The Upside Down(town) Parking World

I often refer to the housing market as a game of musical chairs. We don’t have as much housing (chairs) as there are people who want it and however you arrange people in those houses (chairs), somebody loses out. The solution is abundant housing. In the downtown parking market, though; we suffer from a very different kind of failure. At the same time that people are circling the streets in search of that ever-elusive open on-street parking space, tons of spaces go empty in parking garages. We don’t need more parking; we need better use of the parking we’ve got.

So what’s going on? The issue stems from the underpricing of on-street parking during peak hours. Although on-street spaces are the most convenient spaces, they are also the cheapest. This means that there is a ton of competition for those spaces. On weekend evenings, the winners of this competition are largely the service workers who arrive for their shift before their patrons.  (My instinct on this is partly confirmed by data from ATX Safer Streets, which surveyed downtown service workers and found about half park on-street.)  The result is an upside down world of parking: the spaces most suitable to high-turnover applications, such as quick visits, dropoff or pickup, etc. are being used for long-term applications, such as employee parking. Meanwhile, visitors scour the streets for nonexistent open spaces before parking in a garage or going home. If we charged more for on-street parking, we would likely see a more effective utilization of both on-street and off-street parking. Service workers would find that making monthly contracts with garages is now the better deal for them, freeing up on-street spaces for downtown visitors. The knock-on effects of more available parking would be less time wasted and traffic created by visitors–especially short-term visitors like dinner or dry cleaning pick-ups–“cruising” for parking.

Not convinced that raising prices could make a more efficient market? Let’s imagine an analogy. Suppose that, instead of providing below-market rates on parking to encourage visitors to shop at downtown businesses, the city instead decided to provide below-market rates on publicly-provisioned hotels to encourage the same. These hotels were the nicest ones in the city, with ever-fresh towels, and gorgeous downtown views. On top of that, the city charges a measly $1/hour. The only catch is that the city won’t take reservations for these hotels; visitors could just show up at rooms and if they are unoccupied, they would be allowed to claim them. If they failed to find a room, they could instead park themselves for the night at a market-rate hotel.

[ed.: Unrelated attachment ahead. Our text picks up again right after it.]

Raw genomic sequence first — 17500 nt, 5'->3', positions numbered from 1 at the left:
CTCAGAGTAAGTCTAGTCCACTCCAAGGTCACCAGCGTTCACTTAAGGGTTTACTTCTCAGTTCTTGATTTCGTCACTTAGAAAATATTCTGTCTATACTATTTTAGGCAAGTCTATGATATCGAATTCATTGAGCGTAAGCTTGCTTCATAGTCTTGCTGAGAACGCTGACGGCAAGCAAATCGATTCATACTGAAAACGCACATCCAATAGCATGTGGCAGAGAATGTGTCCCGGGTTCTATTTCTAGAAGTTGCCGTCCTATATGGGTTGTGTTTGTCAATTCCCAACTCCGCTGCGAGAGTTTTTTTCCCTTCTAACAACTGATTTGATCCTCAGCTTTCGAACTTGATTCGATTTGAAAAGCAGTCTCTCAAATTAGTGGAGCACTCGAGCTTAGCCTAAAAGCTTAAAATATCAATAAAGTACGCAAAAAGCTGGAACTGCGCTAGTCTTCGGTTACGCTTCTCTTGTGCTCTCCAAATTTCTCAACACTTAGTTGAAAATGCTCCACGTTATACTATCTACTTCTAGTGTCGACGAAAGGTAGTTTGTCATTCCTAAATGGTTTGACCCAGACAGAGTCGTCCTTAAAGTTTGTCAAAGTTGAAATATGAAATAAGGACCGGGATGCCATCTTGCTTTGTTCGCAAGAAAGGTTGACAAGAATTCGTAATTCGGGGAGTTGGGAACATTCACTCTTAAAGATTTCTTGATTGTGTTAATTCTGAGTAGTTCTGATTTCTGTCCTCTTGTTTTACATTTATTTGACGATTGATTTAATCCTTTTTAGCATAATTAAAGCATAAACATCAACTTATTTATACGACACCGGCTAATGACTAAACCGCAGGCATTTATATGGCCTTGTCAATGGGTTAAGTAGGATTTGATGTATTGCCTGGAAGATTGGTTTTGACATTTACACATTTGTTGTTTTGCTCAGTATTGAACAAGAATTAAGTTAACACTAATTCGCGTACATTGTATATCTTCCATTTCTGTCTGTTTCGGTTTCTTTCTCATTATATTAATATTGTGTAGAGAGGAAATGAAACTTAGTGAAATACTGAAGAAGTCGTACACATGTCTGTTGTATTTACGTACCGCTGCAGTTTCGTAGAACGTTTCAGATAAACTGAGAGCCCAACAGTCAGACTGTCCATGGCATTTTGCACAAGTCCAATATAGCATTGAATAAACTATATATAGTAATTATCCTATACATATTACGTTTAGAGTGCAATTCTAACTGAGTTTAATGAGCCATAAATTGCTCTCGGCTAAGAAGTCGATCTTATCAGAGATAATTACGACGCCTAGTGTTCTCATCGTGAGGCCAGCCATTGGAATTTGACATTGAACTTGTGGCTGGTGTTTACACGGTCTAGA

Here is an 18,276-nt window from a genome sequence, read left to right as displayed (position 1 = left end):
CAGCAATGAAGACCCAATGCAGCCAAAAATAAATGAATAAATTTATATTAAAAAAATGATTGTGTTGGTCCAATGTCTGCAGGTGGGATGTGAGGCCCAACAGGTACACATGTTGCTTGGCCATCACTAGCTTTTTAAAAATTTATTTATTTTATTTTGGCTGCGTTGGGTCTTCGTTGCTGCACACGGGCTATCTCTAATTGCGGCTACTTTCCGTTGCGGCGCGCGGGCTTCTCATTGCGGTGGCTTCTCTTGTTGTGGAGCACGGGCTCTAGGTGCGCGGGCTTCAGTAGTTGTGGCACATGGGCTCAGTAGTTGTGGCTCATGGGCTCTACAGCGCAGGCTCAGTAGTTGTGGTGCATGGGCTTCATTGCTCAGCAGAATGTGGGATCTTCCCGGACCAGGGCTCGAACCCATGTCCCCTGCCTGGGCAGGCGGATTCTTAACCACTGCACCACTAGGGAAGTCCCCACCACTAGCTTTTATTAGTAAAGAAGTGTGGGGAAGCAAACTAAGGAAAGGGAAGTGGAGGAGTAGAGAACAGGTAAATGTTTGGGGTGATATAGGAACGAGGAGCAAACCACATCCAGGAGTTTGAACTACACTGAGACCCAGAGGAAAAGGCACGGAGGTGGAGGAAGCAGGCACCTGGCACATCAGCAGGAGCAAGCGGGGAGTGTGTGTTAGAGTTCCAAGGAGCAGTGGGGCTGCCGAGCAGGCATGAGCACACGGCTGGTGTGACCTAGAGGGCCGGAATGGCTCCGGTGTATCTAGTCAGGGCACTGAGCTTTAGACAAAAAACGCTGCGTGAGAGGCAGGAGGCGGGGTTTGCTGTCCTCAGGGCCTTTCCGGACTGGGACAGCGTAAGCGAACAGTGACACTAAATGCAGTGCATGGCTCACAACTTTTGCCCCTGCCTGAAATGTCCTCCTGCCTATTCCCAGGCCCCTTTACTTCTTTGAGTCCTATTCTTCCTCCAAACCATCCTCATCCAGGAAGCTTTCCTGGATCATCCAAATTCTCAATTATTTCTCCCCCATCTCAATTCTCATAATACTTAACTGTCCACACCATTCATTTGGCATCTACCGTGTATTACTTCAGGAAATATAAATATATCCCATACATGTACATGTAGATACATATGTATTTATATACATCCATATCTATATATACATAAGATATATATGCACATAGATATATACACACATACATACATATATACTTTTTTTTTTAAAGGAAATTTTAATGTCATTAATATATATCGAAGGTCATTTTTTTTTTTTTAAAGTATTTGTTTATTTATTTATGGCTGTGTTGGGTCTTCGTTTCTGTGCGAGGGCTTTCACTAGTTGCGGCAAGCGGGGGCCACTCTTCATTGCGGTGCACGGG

What you would find is that many visitors would arrive in Austin without a plan for where they would stay, just hoping to find a spot in the cheap hotels. On arrival, they would visit each cheap hotel hoping to score a deal. They would search for people taking elevators luggage in hand, in hopes as a sign they were going to check out. Traffic would soar as visitors circled the streets from hotel to hotel. Meanwhile, most of the rooms themselves would be scored not by visitors from afar, but by locals who know the rhythms of check-in and check-out. Downtown businesses would get complaints from tourists that finding a hotel room was too hard and complain in turn to the city that there aren’t enough hotel rooms. Is that a crazy way to run a tourism industry? Yes and also a crazy way to run downtown parking.

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The Upside Down(town) Parking World

2 thoughts on “The Upside Down(town) Parking World

  1. Mateo Barnstone says:

    I would add just one subtle point to your analysis. We have an abundance of parking for day-time workers in office buildings much of which goes unused in the evenings/weekends. Charging more for the most convenient on-street parking would provide an incentive to lease out the spaces to a parking management company in the evenings, thereby adding to the overall available supply.

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